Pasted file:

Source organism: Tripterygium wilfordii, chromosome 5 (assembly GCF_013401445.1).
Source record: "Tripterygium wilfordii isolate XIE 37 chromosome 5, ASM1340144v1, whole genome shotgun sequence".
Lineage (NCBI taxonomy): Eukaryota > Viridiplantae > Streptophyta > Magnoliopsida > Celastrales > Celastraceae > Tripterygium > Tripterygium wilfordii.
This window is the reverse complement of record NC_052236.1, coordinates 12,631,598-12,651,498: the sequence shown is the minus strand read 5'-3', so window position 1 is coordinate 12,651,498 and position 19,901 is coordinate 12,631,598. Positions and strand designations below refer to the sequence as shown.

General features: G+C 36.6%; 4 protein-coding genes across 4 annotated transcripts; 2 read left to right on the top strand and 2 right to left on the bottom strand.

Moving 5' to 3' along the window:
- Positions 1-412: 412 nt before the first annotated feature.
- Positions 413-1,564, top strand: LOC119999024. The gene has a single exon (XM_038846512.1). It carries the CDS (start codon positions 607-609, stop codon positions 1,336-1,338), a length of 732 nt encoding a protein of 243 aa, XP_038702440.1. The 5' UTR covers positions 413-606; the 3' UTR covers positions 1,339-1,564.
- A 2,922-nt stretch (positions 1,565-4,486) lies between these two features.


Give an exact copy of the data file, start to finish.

Source organism: Tripterygium wilfordii, chromosome 5 (assembly GCF_013401445.1).
Source record: "Tripterygium wilfordii isolate XIE 37 chromosome 5, ASM1340144v1, whole genome shotgun sequence".
Lineage (NCBI taxonomy): Eukaryota > Viridiplantae > Streptophyta > Magnoliopsida > Celastrales > Celastraceae > Tripterygium > Tripterygium wilfordii.
This window is the reverse complement of record NC_052236.1, coordinates 12,631,598-12,651,498: the sequence shown is the minus strand read 5'-3', so window position 1 is coordinate 12,651,498 and position 19,901 is coordinate 12,631,598. Positions and strand designations below refer to the sequence as shown.

General features: G+C 36.6%; 4 protein-coding genes across 4 annotated transcripts; 2 read left to right on the top strand and 2 right to left on the bottom strand.

Moving 5' to 3' along the window:
- Positions 1-412: 412 nt before the first annotated feature.
- Positions 413-1,564, top strand: LOC119999024. The gene has a single exon (XM_038846512.1). It carries the CDS (start codon positions 607-609, stop codon positions 1,336-1,338), a length of 732 nt encoding a protein of 243 aa, XP_038702440.1. The 5' UTR covers positions 413-606; the 3' UTR covers positions 1,339-1,564.
- A 2,922-nt stretch (positions 1,565-4,486) lies between these two features.